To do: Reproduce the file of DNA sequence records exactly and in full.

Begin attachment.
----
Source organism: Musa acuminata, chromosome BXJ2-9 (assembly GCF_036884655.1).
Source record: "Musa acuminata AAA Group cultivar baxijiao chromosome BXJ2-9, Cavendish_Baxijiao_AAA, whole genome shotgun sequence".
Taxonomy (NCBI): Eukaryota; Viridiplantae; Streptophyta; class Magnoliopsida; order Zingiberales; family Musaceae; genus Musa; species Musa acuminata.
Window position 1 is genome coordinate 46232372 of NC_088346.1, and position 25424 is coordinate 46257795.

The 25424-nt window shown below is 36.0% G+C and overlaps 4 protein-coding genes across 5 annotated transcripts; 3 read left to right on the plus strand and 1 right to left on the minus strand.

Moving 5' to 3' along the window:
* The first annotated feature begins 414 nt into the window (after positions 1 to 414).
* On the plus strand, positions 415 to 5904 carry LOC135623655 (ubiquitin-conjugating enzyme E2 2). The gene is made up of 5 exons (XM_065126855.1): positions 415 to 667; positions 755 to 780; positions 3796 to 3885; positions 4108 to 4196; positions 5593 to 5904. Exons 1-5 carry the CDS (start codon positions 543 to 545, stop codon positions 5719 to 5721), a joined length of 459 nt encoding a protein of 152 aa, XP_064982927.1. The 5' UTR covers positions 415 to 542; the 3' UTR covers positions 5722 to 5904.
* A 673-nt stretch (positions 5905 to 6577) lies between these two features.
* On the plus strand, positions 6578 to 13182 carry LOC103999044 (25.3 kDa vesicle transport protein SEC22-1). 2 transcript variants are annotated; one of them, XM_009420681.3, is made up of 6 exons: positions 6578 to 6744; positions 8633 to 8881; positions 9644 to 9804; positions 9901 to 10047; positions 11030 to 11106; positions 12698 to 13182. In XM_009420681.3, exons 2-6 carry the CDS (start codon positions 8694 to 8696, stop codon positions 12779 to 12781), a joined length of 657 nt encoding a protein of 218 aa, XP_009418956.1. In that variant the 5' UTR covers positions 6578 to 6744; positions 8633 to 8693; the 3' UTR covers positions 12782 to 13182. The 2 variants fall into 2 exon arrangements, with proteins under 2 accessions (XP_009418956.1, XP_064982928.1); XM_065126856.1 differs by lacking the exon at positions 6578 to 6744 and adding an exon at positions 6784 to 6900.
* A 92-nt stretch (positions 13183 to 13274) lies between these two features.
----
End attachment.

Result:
Source organism: Musa acuminata, chromosome BXJ2-9 (assembly GCF_036884655.1).
Source record: "Musa acuminata AAA Group cultivar baxijiao chromosome BXJ2-9, Cavendish_Baxijiao_AAA, whole genome shotgun sequence".
Taxonomy (NCBI): Eukaryota; Viridiplantae; Streptophyta; class Magnoliopsida; order Zingiberales; family Musaceae; genus Musa; species Musa acuminata.
Window position 1 is genome coordinate 46232372 of NC_088346.1, and position 25424 is coordinate 46257795.

The 25424-nt window shown below is 36.0% G+C and overlaps 4 protein-coding genes across 5 annotated transcripts; 3 read left to right on the plus strand and 1 right to left on the minus strand.

Moving 5' to 3' along the window:
* The first annotated feature begins 414 nt into the window (after positions 1 to 414).
* On the plus strand, positions 415 to 5904 carry LOC135623655 (ubiquitin-conjugating enzyme E2 2). The gene is made up of 5 exons (XM_065126855.1): positions 415 to 667; positions 755 to 780; positions 3796 to 3885; positions 4108 to 4196; positions 5593 to 5904. Exons 1-5 carry the CDS (start codon positions 543 to 545, stop codon positions 5719 to 5721), a joined length of 459 nt encoding a protein of 152 aa, XP_064982927.1. The 5' UTR covers positions 415 to 542; the 3' UTR covers positions 5722 to 5904.
* A 673-nt stretch (positions 5905 to 6577) lies between these two features.
* On the plus strand, positions 6578 to 13182 carry LOC103999044 (25.3 kDa vesicle transport protein SEC22-1). 2 transcript variants are annotated; one of them, XM_009420681.3, is made up of 6 exons: positions 6578 to 6744; positions 8633 to 8881; positions 9644 to 9804; positions 9901 to 10047; positions 11030 to 11106; positions 12698 to 13182. In XM_009420681.3, exons 2-6 carry the CDS (start codon positions 8694 to 8696, stop codon positions 12779 to 12781), a joined length of 657 nt encoding a protein of 218 aa, XP_009418956.1. In that variant the 5' UTR covers positions 6578 to 6744; positions 8633 to 8693; the 3' UTR covers positions 12782 to 13182. The 2 variants fall into 2 exon arrangements, with proteins under 2 accessions (XP_009418956.1, XP_064982928.1); XM_065126856.1 differs by lacking the exon at positions 6578 to 6744 and adding an exon at positions 6784 to 6900.
* A 92-nt stretch (positions 13183 to 13274) lies between these two features.